New Yorkers who were used to getting wine delivered to their doors, manicures at 3 AM, and never walking more than two blocks to get coffee suddenly couldn’t find bread at grocery stores, hot water to take showers, or even a cup of coffee.
Last year, when Hurricane Irene came to the Northeast and New York went into a panic. People bought food they would never eat like canned mangoes and cherry pop tarts, taped their windows shut, and filled their bathtubs with water. They were actually prepared. When Irene finally came around, the storm wasn’t anywhere as bad as they expected and places were open for brunch by noon the next day. So, when Sandy, the “Frankenstorm” (or whatever other monster-meets-weather title you want to call it), scheduled her visit to the Northeast, New Yorkers figured this would just be a day off from work and a reason to play hurricane drinking games. Suddenly the city, with arguably the best cell towers in the country, had no working cell phones. New Yorkers who were used to getting wine delivered to their doors, manicures at 3 AM, and never walking more than two blocks to get coffee suddenly couldn’t find bread at grocery stores, hot water to take showers, or even a cup of coffee. We figured we’d ask a few New Yorkers how they prepared for Sandy, how they were dealing with the aftermath, and when they think all the chaos will all finally be over.
What did you do to prepare for the storm?
Danny, 21, student: We taped windows in our apartment, because we heard the winds would get bad and we’re pretty high up. During the hurricane, we went out to a few of our friends’ apartments to check on them and tape up their windows.
Tyler, 20, student: I put on my severe weather gear from ROTC and made sure to stock up on water with a few canteens and all the empty bottles we had in the apartment.
When do you think things will get back to normal?
Tyler: Probably in like a week from now once all the gas starts flowing in again. That seems to be the biggest problem, to me. All the boroughs are just running out of gas. The trains seem to be getting back to normal, but it seems like local transit with gas is the biggest problem.
How did you prepare for the hurricane?
Rayanne, 24, waitress: I didn’t know the hurricane was coming. I don’t have a TV and I just moved into my apartment, so I didn’t hear anything. I didn’t do anything to prepare. I didn’t have any water, I didn’t have any food, I didn’t even have a flashlight with batteries in it.
Did you lose power?
Yeah. I stayed in my house though, for the entire night. I didn’t know what was going on. I think I was more scared because I had no idea what was happening. My whole window came out of the pane and blew into my apartment, and I didn’t know why. I sleep on an airbed, so I was afraid it was going to pop. I didn’t realize it wasn’t just a regular storm, so I tried to put the window back with tape.
How did you find out what was going on?
I heard a tree break down the block. I went out to see what it was and my neighbors were out there talking about the storm.
How were you guys affected by Sandy?
Harrison, 19, student: We live in the Bronx, so it was like the best of the boroughs and the highest situated. We didn’t lose power. A lot of my friends live in Brooklyn and I hadn’t heard from them in days because they didn’t have power, so that was really nerve wracking.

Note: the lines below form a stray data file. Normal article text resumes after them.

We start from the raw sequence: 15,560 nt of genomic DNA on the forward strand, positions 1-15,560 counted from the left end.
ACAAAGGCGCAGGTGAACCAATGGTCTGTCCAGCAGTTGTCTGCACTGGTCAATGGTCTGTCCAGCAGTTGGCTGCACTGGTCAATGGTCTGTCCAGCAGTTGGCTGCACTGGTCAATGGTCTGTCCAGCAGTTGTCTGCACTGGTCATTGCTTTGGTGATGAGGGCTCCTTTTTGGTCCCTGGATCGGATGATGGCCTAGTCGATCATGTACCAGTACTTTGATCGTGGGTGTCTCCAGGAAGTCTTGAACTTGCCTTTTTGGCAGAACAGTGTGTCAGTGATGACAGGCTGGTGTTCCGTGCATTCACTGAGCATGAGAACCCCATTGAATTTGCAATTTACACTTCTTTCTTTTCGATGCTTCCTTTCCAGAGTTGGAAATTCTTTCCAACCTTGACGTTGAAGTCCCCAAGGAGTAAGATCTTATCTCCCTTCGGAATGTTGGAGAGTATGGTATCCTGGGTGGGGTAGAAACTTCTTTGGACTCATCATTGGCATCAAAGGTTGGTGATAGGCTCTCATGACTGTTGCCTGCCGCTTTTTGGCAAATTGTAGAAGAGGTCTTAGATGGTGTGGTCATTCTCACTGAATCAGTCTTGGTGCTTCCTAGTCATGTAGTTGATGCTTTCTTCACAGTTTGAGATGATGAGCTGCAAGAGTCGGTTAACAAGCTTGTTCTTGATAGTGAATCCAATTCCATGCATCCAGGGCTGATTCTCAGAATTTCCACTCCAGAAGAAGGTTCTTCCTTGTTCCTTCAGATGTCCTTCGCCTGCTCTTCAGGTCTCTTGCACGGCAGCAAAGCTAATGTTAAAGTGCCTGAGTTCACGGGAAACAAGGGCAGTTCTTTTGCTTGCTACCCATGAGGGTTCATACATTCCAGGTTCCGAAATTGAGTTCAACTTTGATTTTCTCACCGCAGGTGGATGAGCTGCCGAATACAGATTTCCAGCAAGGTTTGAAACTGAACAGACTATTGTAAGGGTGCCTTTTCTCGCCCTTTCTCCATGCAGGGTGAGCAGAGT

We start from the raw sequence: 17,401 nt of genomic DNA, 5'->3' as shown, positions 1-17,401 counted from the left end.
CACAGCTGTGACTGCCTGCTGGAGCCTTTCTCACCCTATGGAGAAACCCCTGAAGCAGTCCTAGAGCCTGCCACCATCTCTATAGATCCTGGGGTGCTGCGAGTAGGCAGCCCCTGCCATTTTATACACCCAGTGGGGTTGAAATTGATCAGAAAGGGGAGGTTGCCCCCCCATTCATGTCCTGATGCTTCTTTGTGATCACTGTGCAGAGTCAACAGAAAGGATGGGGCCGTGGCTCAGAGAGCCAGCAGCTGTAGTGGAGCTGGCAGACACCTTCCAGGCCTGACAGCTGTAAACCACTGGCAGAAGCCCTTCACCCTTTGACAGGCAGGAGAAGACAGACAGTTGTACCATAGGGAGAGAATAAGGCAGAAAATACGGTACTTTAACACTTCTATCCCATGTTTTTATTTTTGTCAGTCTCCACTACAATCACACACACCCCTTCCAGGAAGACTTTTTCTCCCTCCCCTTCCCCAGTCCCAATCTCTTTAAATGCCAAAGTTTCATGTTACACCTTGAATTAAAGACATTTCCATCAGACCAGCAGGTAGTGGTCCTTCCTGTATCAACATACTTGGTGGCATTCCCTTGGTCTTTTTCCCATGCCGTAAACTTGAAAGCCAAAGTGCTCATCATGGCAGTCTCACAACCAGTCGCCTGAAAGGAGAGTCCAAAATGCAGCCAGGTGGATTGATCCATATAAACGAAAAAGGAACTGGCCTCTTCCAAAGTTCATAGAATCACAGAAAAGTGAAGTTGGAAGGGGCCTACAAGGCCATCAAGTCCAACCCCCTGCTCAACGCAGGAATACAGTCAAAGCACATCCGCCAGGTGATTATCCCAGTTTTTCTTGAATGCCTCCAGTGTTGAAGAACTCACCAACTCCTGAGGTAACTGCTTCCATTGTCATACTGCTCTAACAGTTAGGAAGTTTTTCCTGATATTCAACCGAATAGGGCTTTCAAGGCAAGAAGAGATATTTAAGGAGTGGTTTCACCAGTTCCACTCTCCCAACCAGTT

Dominic, 19, student: We haven’t had school all week, either, so that’s been pretty fun
Did you feel scared leading up to the storm?
Harrison: No, I mean, we were here for Irene and that didn’t turn out so bad, so we thought this would be the same thing.
Dominic: Yeah, it didn’t seem too bad. The university freaked out, though. Underclassmen weren’t allowed to leave their dorms for two days. There was even security at the entrances.
Mallory, 19, student: My house was flooded. Not much was damaged, but I live on Long Island, so it could have been worse. I was really worried for my friends and family—we all live in the area. The storm surge on Long Island was the worst in the city. I was emailing my family and panicking pretty consistently throughout the whole storm.
Dan, 21, musician: I was in Philadelphia last weekend for a memorial service that I had to go to. Then the hurricane hit, and I didn’t want to travel Sunday because I wasn’t sure when it would hit, then it hit, and I got reports that Amtrak was shut down because Penn Station was still underwater.
Did you try any other ways to get back?
I tried to get a bus back and that was great. I was in the Greyhound station, and they say to us, “OK, if you’re on the 6 o' clock, you’re good to go back to New York, but if you’re on the 7:40 PM or the 9 PM, it’s canceled.” And then at 5:50 PM, they say, “Oh, by the way, even though you all paid for your tickets, we’re canceling that one too. Find some place to sleep tonight.” I’ve been sleeping on my brother’s couch for the past six nights.
Drew, 20, student: I got a call from my parents on Sunday, actually while I was joking with my friends about how dumb the hurricane would be, and they were like, “You’re going to be on this train, going upstate at this time, and someone will be there to meet you.”
They just sprung that on you?
Yeah, they didn’t ask, it was just happening. We’re still mad at them, because then we go trapped upstate when the trains weren’t running. So they called us and were like “Be on the 1:44 PM going to Dover Plains!” so we got on the MTA. Parents.
Was that crazy?
It wasn’t. It was a Sunday and midafternoon, so there wasn’t any work traffic and it wasn’t like the last train going out. The train was pretty full, but there were still tickets available. So we got off, had some nice home-cooked meals at my aunt’s. I think we had security backup too, to help my aunt in case anything went down there. The power went out once or twice, not a big deal. We watched MASH for about six hours, and a lot of of “New York is flooding!” footage for about three days, flipping between channels seven, two, and four.